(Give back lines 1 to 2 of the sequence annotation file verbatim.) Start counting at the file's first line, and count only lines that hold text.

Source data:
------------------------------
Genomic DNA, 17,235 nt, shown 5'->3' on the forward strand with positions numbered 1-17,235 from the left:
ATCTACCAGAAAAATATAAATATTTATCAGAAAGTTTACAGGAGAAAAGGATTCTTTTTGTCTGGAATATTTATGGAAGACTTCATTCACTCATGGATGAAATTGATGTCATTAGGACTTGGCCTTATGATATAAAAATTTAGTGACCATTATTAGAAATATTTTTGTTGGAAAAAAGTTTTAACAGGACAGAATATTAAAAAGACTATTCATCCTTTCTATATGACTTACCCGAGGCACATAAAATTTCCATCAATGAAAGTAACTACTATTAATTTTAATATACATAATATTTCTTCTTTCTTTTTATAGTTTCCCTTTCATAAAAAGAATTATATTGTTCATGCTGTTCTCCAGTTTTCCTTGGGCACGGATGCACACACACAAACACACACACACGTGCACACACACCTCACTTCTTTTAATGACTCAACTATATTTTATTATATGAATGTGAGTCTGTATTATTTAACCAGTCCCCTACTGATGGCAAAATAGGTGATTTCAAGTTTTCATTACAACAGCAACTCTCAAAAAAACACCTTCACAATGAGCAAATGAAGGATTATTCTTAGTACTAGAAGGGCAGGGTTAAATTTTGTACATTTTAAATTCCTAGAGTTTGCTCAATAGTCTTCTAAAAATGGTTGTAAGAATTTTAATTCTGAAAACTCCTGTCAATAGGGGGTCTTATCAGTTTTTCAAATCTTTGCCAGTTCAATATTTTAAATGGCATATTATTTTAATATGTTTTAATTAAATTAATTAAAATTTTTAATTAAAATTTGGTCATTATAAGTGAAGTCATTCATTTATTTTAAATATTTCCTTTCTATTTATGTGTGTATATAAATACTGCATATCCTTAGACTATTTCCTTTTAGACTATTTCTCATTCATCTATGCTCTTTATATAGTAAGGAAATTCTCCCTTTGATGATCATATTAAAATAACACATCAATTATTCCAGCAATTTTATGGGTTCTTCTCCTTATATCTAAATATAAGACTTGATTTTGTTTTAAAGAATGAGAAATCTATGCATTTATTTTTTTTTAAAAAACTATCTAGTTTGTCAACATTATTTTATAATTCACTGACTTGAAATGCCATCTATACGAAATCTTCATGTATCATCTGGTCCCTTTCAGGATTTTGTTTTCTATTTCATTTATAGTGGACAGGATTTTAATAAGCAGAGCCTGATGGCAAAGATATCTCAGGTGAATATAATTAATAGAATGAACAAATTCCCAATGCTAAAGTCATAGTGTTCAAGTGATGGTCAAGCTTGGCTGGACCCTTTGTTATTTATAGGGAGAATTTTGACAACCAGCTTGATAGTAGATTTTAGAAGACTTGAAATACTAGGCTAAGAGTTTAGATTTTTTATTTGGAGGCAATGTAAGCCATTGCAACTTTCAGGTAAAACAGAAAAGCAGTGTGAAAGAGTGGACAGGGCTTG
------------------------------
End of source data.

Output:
Genomic DNA, 17,235 nt, shown 5'->3' on the forward strand with positions numbered 1-17,235 from the left:
ATCTACCAGAAAAATATAAATATTTATCAGAAAGTTTACAGGAGAAAAGGATTCTTTTTGTCTGGAATATTTATGGAAGACTTCATTCACTCATGGATGAAATTGATGTCATTAGGACTTGGCCTTATGATATAAAAATTTAGTGACCATTATTAGAAATATTTTTGTTGGAAAAAAGTTTTAACAGGACAGAATATTAAAAAGACTATTCATCCTTTCTATATGACTTACCCGAGGCACATAAAATTTCCATCAATGAAAGTAACTACTATTAATTTTAATATACATAATATTTCTTCTTTCTTTTTATAGTTTCCCTTTCATAAAAAGAATTATATTGTTCATGCTGTTCTCCAGTTTTCCTTGGGCACGGATGCACACACACAAACACACACACACGTGCACACACACCTCACTTCTTTTAATGACTCAACTATATTTTATTATATGAATGTGAGTCTGTATTATTTAACCAGTCCCCTACTGATGGCAAAATAGGTGATTTCAAGTTTTCATTACAACAGCAACTCTCAAAAAAACACCTTCACAATGAGCAAATGAAGGATTATTCTTAGTACTAGAAGGGCAGGGTTAAATTTTGTACATTTTAAATTCCTAGAGTTTGCTCAATAGTCTTCTAAAAATGGTTGTAAGAATTTTAATTCTGAAAACTCCTGTCAATAGGGGGTCTTATCAGTTTTTCAAATCTTTGCCAGTTCAATATTTTAAATGGCATATTATTTTAATATGTTTTAATTAAATTAATTAAAATTTTTAATTAAAATTTGGTCATTATAAGTGAAGTCATTCATTTATTTTAAATATTTCCTTTCTATTTATGTGTGTATATAAATACTGCATATCCTTAGACTATTTCCTTTTAGACTATTTCTCATTCATCTATGCTCTTTATATAGTAAGGAAATTCTCCCTTTGATGATCATATTAAAATAACACATCAATTATTCCAGCAATTTTATGGGTTCTTCTCCTTATATCTAAATATAAGACTTGATTTTGTTTTAAAGAATGAGAAATCTATGCATTTATTTTTTTTTAAAAAACTATCTAGTTTGTCAACATTATTTTATAATTCACTGACTTGAAATGCCATCTATACGAAATCTTCATGTATCATCTGGTCCCTTTCAGGATTTTGTTTTCTATTTCATTTATAGTGGACAGGATTTTAATAAGCAGAGCCTGATGGCAAAGATATCTCAGGTGAATATAATTAATAGAATGAACAAATTCCCAATGCTAAAGTCATAGTGTTCAAGTGATGGTCAAGCTTGGCTGGACCCTTTGTTATTTATAGGGAGAATTTTGACAACCAGCTTGATAGTAGATTTTAGAAGACTTGAAATACTAGGCTAAGAGTTTAGATTTTTTATTTGGAGGCAATGTAAGCCATTGCAACTTTCAGGTAAAACAGAAAAGCAGTGTGAAAGAGTGGACAGGGCTTG